Though the number of women elected to the U.S. state legislatures has grown substantially in the last forty years, researchers still struggle to connect women's presence in the legislature to public policy outcomes that affect women. One reason for this struggle is that we lack a complete understanding of how political parties modify the relationship between women legislators' interests in representing women and the creation of public policies affecting women. In How Women Represent Women: Political Parties, Gender and Representation in the State Legislatures, Tracy L. Osborn examines the two avenues through which political parties fundamentally affect the ways in which partisan women legislators pursue women's issues policies. She argues that political parties structure representation in two ways. First, women's party identities shape the types of policy alternatives they offer to solve women's policy problems. Second, parties organize the legislative process by holding majority control, to varying degrees, over agenda setting and policy creation, promoting some women legislators' policy proposals over others.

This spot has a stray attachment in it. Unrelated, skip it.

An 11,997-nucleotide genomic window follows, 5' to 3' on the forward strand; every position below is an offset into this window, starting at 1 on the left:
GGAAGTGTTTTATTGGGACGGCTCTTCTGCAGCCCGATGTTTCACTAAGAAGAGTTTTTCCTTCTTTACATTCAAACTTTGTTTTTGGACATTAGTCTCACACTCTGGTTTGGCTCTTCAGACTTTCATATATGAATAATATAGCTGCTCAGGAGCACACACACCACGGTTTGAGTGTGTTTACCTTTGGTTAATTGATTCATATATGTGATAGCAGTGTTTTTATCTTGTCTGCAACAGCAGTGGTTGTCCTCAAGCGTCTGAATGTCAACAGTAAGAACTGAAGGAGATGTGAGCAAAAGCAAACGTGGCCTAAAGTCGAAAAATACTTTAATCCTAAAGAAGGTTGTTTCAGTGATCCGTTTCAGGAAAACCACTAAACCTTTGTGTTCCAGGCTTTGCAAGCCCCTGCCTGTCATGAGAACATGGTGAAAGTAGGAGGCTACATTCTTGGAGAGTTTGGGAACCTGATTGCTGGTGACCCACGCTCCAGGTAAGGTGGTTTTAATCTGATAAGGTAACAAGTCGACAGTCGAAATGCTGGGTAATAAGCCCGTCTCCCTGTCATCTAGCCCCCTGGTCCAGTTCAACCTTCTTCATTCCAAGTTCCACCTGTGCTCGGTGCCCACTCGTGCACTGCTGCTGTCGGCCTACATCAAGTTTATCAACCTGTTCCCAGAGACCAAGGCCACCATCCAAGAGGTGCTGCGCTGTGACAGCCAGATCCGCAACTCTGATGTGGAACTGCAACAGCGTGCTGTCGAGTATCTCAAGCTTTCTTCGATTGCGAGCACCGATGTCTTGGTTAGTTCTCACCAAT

Osborn tests these two avenues of influence by comparing partisan women's legislative behavior toward the creation of women's issues policies across different party environments in the U.S. state legislatures. She uses original election, sponsorship, and roll call data in nearly all ninety-nine state legislative chambers in 1999-2000. She concludes that Republican and Democratic women offer different solutions to women's policy problems based on their party identities. Depending on which party controls the legislative process and how strongly they do so, this party control promotes one set of partisan policy alternatives over the other. Thus, political parties determine which women's issues policies become law. Ultimately, this book demonstrates how essential parties are to understanding how women elected to public office translate their interest in women's issues into substantive public policy.